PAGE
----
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Is Pfizer After Biocon’s Insulin Portfolio?
Oct07

Is Pfizer After Biocon’s Insulin Portfolio?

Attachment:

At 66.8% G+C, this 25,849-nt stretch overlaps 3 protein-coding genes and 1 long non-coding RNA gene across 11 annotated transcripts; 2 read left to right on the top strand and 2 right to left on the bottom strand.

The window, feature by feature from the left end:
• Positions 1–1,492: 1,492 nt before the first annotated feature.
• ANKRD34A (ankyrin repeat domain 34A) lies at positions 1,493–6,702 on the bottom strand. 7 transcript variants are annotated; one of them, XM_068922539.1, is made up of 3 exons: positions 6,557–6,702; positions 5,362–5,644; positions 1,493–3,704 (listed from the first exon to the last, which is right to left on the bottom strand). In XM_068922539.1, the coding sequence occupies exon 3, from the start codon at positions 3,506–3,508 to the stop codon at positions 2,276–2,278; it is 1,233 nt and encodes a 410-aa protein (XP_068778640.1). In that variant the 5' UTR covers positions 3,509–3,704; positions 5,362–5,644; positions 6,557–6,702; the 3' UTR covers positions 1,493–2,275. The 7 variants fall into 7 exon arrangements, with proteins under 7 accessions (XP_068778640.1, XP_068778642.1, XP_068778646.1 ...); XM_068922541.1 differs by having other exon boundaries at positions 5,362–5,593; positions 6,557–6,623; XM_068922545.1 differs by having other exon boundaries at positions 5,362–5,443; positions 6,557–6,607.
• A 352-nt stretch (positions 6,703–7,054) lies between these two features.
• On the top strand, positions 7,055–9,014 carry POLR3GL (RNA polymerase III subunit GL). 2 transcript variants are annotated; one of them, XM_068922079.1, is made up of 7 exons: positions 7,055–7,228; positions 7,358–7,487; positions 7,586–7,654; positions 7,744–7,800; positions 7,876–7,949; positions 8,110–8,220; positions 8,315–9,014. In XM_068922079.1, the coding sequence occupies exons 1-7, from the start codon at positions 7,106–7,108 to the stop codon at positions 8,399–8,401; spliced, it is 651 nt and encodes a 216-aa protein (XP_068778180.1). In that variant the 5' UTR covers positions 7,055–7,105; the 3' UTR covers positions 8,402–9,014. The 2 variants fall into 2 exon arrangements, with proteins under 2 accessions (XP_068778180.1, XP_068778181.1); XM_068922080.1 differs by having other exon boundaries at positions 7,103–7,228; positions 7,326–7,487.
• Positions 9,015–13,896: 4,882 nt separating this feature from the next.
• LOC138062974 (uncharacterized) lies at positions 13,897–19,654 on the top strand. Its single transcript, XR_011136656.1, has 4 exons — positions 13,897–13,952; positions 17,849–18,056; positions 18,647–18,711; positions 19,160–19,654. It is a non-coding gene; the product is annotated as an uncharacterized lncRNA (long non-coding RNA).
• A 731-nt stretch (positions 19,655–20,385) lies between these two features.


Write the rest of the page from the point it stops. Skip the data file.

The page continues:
The Economic Times is reporting that Pfizer is interested in buying the U.S. and European rights to Bangalore-based Biocon’s insulin franchise in a deal that would include a $200 million upfront payment. Rumors that Pfizer would buy Biocon's oral insulin product emerged in August, but the specifics on a possible pricetag have caused shares of the Indian company to rise over 8%. Biocon’s diabetes pill is in Phase III trials in India and Phase I studies in the U.S. The potential for an oral insulin product is vast, but so is the risk—getting the right balance in insulin administration is a tricky business. (Click here for my colleague Ann Thayer’s take on efforts to make inhaled or oral insulin products.) One has to wonder how much money Pfizer would be willing to pay for another alternative insulin after the colossal failure of the inhaled insulin Exubera. Low demand for the treatment prompted Pfizer to pull it from the market a year after its approval, costing the company some $5 billion after licensing fees, R&D costs, and write-offs. To be fair, an insulin pill has been the holy grail for diabetes researchers for some time. It would be less onerous than daily injections and more discrete than the unwieldy to downright ridiculous inhaled insulin instruments. Some background on Biocon’s technology: Biocon’s oral insulin program came from its 2006 acquisition of Nobex, a N.C.-based biotech that developed a way to make a pill form of biologics, which normally need to be given as an injection or IV infusion. Nobex used what it called “PegAlkylation” technology, which links a polyethylene glycol chain (those same PEGs used to improve the delivery of interferons and other large molecules) and an alkyl to a biologic like a protein or peptide. The design creates a molecule with a water-soluble and fat-soluble end that can travel through the myriad environments inside our bodies. Nobex claimed its oral insulin drug effectively reproduces the “first-phase spike,” or the large hit of insulin the pancreas puts out after a meal, a challenge for injectable and inhaled forms of insulin. Pfizer wouldn’t be the first big pharma to invest in an insulin pill. GlaxoSmithKline licensed an earlier version of Nobex’s oral insulin drug, but gave back the rights in late 2003. Nobex abandoned worked on that molecule in favor of a newer and better one, which Biocon licensed in 2004, prior to its acquisition of Nobex. Oral insulin aside, its worth noting that today’s ET story says the $200 million is for Biocon’s insulin portfolio, whereas earlier stories focused on Pfizer’s interest in the oral insulin program. European regulatory authorities recently gave the...